Volume 2022 Number 3
  • EISSN: 2223-506X


Philosophical interpretation of any scientific discipline is impossible without understanding the methods of cognition inherent in this discipline. The history of medicine is also formed by the understanding of the evolution of the methods of knowledge–clinical and experimental. Unfortunately, there is a tendency to describe the history of medicine as a set of individual events, but philosophy of medicine is understood as a system-forming phenomenon only from the moment of scientific revolutions (17th - 19th centuries). However, in relation to other natural science disciplines, for example, mathematics, the point of view regarding the apodictic method (i.e., the method of rigorous proof) is generally accepted as a method of knowledge that has determined the entire history of these disciplines. I argue that medicine was also strongly influenced by early Ionian physics (as well as astronomy or mathematics), and the apodictic method (methods of rigorous rational knowledge and proof) has existed in the history of medicine since antiquity. Even Sir Geoffrey Lloyd expressed this hypothesis, based on some treatises from the Hippocratic Corpus. In turn, I argue that the apodictic method in medicine had already been fully developed in the treatises of Galen. I propose to define the apodictic methodology in medicine as follows: the apodictic method of proof in medicine is anatomical dissections, clinical systematization and the rational doctrine of general pathology (the last one with certain limitations). The characteristics of the use of the method of rigorous proof in the work of ancient authors enables us to identify three stages in the development of the methodology of ancient medicine. The first stage ‒ the period of the inception of the apodictic method—defines the establishment of the foundations of Greek rational medicine, based on Hippocratic principles. The period of the establishment of the apodictic method is associated with the works of Aristotle devoted to the argumentation theory, the theory of motion and the practice of systematic dissection of animals based thereon. Most important was the establishment of comparative anatomy. The third stage—the period of the development of the apodictic method—is characterized by Galen’s work. Galen introduced the apodictic method in medical practice and substantiated its significance for further development of medicine as a science. The real keeper of Galenic-Hippocratic medicine during the 8th-11th centuries was the medicine of the Islamic world. In a certain sense, it was not only preserved, but also enriched. In this context the works of Muhammad ibn Zakariya al-Razi are of particular importance. He developed and critically rethought the teachings of Galen on the systematics of diseases. Most of al-Razi’s critical points were aimed at expanding and deepening clinical applications and general clinical logic reflected by this systematic approach. At the same time, we practically cannot speak about the development of anatomic dissections during the Islamic period of Galenic-Hippocratic medicine existence.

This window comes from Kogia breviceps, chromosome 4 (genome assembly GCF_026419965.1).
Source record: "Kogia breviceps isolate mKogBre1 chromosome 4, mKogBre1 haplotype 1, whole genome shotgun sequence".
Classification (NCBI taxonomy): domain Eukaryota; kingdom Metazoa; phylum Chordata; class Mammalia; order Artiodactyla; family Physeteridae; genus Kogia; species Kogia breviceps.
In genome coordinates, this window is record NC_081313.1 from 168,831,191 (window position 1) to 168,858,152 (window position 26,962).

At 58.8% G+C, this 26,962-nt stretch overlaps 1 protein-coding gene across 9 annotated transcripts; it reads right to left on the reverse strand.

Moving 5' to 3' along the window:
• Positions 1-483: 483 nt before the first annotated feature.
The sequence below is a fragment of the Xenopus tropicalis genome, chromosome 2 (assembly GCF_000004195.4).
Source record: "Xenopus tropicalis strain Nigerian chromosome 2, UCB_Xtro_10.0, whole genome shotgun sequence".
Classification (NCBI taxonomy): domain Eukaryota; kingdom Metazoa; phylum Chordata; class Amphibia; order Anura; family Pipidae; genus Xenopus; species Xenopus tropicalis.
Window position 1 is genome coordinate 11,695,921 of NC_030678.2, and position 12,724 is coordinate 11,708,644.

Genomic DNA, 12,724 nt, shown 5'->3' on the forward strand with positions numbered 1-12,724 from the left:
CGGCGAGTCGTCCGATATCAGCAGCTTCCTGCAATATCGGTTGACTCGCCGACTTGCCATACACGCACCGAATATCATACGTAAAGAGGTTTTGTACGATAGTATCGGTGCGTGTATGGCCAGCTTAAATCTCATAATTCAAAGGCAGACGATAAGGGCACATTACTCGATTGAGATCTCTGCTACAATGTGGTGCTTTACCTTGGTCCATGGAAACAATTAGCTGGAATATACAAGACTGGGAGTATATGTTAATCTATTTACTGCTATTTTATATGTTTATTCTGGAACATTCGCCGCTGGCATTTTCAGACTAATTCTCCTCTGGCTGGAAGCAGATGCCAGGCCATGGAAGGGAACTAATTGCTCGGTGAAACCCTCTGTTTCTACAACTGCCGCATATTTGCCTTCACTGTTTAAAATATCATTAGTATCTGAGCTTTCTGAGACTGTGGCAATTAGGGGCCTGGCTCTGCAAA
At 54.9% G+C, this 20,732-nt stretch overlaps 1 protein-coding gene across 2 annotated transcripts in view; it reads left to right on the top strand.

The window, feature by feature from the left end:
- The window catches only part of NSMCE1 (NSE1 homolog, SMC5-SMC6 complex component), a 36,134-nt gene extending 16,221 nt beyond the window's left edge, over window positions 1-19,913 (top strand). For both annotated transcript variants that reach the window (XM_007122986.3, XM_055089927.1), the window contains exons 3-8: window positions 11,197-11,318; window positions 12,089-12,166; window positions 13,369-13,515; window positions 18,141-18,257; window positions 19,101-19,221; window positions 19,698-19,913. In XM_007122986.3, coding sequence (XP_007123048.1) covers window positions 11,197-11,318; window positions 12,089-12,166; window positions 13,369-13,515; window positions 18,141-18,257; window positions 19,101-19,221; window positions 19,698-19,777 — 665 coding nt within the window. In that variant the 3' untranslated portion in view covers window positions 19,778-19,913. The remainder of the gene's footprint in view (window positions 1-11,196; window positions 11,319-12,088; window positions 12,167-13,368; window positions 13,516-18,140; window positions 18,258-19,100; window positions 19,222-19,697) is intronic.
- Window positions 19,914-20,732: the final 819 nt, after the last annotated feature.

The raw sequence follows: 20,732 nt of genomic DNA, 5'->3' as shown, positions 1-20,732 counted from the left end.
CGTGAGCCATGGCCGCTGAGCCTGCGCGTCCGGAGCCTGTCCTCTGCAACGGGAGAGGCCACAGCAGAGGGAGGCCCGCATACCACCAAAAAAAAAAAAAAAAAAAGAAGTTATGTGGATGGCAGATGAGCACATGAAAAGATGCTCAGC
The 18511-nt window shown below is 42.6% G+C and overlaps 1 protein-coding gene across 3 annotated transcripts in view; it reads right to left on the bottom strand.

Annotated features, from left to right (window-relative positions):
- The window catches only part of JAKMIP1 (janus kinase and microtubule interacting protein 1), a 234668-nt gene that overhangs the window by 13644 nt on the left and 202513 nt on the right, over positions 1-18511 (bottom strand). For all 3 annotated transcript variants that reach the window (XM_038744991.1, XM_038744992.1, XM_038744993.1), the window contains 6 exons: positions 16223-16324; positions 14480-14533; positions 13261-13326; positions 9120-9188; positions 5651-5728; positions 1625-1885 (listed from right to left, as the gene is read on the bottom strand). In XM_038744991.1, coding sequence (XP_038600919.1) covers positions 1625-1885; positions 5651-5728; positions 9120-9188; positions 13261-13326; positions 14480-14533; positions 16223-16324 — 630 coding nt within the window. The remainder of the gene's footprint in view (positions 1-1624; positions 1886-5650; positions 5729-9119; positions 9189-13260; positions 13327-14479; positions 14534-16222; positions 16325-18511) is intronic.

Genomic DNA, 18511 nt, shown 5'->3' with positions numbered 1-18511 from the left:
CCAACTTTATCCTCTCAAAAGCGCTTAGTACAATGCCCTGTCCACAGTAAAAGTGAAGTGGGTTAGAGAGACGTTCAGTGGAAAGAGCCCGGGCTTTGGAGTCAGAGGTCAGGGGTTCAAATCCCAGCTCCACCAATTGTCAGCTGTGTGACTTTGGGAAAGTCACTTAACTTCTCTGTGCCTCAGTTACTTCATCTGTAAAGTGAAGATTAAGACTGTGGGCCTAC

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  • Article Type: Research Article
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